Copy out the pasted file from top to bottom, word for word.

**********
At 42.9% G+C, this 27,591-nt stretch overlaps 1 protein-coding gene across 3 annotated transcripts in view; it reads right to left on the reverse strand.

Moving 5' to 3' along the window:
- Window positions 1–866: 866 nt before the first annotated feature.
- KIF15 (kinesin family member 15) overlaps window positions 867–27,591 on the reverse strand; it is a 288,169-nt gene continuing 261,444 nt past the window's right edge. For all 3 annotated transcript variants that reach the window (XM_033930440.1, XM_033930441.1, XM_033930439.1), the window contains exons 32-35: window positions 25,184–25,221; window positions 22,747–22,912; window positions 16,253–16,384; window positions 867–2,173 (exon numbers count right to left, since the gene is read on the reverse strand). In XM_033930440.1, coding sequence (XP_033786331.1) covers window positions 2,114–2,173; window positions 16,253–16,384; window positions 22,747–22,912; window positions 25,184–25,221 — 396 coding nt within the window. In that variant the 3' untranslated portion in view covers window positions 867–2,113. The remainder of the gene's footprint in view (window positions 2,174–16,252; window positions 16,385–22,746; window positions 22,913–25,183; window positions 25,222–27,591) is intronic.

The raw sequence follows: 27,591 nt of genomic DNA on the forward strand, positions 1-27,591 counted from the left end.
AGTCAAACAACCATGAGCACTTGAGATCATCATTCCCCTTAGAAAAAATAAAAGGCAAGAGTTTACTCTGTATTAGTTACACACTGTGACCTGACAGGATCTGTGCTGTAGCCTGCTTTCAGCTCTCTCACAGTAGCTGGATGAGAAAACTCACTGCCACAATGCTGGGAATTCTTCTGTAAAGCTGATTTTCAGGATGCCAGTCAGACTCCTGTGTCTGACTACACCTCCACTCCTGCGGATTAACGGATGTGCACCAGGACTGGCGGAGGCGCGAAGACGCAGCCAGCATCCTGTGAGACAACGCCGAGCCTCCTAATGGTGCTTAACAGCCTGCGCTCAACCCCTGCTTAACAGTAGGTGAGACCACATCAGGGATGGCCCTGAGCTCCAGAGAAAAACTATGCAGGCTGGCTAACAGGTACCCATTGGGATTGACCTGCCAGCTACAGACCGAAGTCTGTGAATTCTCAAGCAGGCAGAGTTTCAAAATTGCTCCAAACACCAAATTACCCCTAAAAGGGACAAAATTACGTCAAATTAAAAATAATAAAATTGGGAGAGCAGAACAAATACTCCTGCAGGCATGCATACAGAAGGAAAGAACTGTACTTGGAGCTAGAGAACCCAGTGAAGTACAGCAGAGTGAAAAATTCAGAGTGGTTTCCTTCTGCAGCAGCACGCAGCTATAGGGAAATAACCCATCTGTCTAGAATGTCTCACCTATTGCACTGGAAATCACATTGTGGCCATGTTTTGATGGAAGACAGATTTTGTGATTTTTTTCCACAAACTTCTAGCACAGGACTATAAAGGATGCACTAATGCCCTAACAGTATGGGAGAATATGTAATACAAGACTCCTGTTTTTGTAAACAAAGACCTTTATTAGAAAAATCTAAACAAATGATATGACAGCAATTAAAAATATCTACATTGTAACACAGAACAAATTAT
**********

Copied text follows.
At 42.9% G+C, this 27,591-nt stretch overlaps 1 protein-coding gene across 3 annotated transcripts in view; it reads right to left on the reverse strand.

Moving 5' to 3' along the window:
- Window positions 1–866: 866 nt before the first annotated feature.
- KIF15 (kinesin family member 15) overlaps window positions 867–27,591 on the reverse strand; it is a 288,169-nt gene continuing 261,444 nt past the window's right edge. For all 3 annotated transcript variants that reach the window (XM_033930440.1, XM_033930441.1, XM_033930439.1), the window contains exons 32-35: window positions 25,184–25,221; window positions 22,747–22,912; window positions 16,253–16,384; window positions 867–2,173 (exon numbers count right to left, since the gene is read on the reverse strand). In XM_033930440.1, coding sequence (XP_033786331.1) covers window positions 2,114–2,173; window positions 16,253–16,384; window positions 22,747–22,912; window positions 25,184–25,221 — 396 coding nt within the window. In that variant the 3' untranslated portion in view covers window positions 867–2,113. The remainder of the gene's footprint in view (window positions 2,174–16,252; window positions 16,385–22,746; window positions 22,913–25,183; window positions 25,222–27,591) is intronic.

The raw sequence follows: 27,591 nt of genomic DNA on the forward strand, positions 1-27,591 counted from the left end.
AGTCAAACAACCATGAGCACTTGAGATCATCATTCCCCTTAGAAAAAATAAAAGGCAAGAGTTTACTCTGTATTAGTTACACACTGTGACCTGACAGGATCTGTGCTGTAGCCTGCTTTCAGCTCTCTCACAGTAGCTGGATGAGAAAACTCACTGCCACAATGCTGGGAATTCTTCTGTAAAGCTGATTTTCAGGATGCCAGTCAGACTCCTGTGTCTGACTACACCTCCACTCCTGCGGATTAACGGATGTGCACCAGGACTGGCGGAGGCGCGAAGACGCAGCCAGCATCCTGTGAGACAACGCCGAGCCTCCTAATGGTGCTTAACAGCCTGCGCTCAACCCCTGCTTAACAGTAGGTGAGACCACATCAGGGATGGCCCTGAGCTCCAGAGAAAAACTATGCAGGCTGGCTAACAGGTACCCATTGGGATTGACCTGCCAGCTACAGACCGAAGTCTGTGAATTCTCAAGCAGGCAGAGTTTCAAAATTGCTCCAAACACCAAATTACCCCTAAAAGGGACAAAATTACGTCAAATTAAAAATAATAAAATTGGGAGAGCAGAACAAATACTCCTGCAGGCATGCATACAGAAGGAAAGAACTGTACTTGGAGCTAGAGAACCCAGTGAAGTACAGCAGAGTGAAAAATTCAGAGTGGTTTCCTTCTGCAGCAGCACGCAGCTATAGGGAAATAACCCATCTGTCTAGAATGTCTCACCTATTGCACTGGAAATCACATTGTGGCCATGTTTTGATGGAAGACAGATTTTGTGATTTTTTTCCACAAACTTCTAGCACAGGACTATAAAGGATGCACTAATGCCCTAACAGTATGGGAGAATATGTAATACAAGACTCCTGTTTTTGTAAACAAAGACCTTTATTAGAAAAATCTAAACAAATGATATGACAGCAATTAAAAATATCTACATTGTAACACAGAACAAATTAT